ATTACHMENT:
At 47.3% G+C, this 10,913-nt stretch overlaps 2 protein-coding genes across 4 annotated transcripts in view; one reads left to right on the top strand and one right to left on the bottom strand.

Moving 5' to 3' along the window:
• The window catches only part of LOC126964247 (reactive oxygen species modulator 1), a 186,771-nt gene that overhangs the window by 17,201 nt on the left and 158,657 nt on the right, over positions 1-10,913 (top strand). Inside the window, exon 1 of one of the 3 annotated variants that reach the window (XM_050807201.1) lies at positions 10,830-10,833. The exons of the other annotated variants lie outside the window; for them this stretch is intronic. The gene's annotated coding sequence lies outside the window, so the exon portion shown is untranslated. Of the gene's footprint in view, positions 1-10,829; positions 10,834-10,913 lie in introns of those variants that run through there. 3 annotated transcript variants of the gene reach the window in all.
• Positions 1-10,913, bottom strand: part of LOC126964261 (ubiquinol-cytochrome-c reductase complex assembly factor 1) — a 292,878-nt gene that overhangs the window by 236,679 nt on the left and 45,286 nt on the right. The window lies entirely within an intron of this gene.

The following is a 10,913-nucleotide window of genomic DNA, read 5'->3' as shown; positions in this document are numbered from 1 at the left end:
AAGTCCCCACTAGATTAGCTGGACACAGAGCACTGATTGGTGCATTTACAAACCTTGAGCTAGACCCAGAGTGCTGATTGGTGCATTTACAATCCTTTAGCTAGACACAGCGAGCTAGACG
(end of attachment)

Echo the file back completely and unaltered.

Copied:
At 47.3% G+C, this 10,913-nt stretch overlaps 2 protein-coding genes across 4 annotated transcripts in view; one reads left to right on the top strand and one right to left on the bottom strand.

Moving 5' to 3' along the window:
• The window catches only part of LOC126964247 (reactive oxygen species modulator 1), a 186,771-nt gene that overhangs the window by 17,201 nt on the left and 158,657 nt on the right, over positions 1-10,913 (top strand). Inside the window, exon 1 of one of the 3 annotated variants that reach the window (XM_050807201.1) lies at positions 10,830-10,833. The exons of the other annotated variants lie outside the window; for them this stretch is intronic. The gene's annotated coding sequence lies outside the window, so the exon portion shown is untranslated. Of the gene's footprint in view, positions 1-10,829; positions 10,834-10,913 lie in introns of those variants that run through there. 3 annotated transcript variants of the gene reach the window in all.
• Positions 1-10,913, bottom strand: part of LOC126964261 (ubiquinol-cytochrome-c reductase complex assembly factor 1) — a 292,878-nt gene that overhangs the window by 236,679 nt on the left and 45,286 nt on the right. The window lies entirely within an intron of this gene.

The following is a 10,913-nucleotide window of genomic DNA, read 5'->3' as shown; positions in this document are numbered from 1 at the left end:
AAGTCCCCACTAGATTAGCTGGACACAGAGCACTGATTGGTGCATTTACAAACCTTGAGCTAGACCCAGAGTGCTGATTGGTGCATTTACAATCCTTTAGCTAGACACAGCGAGCTAGACG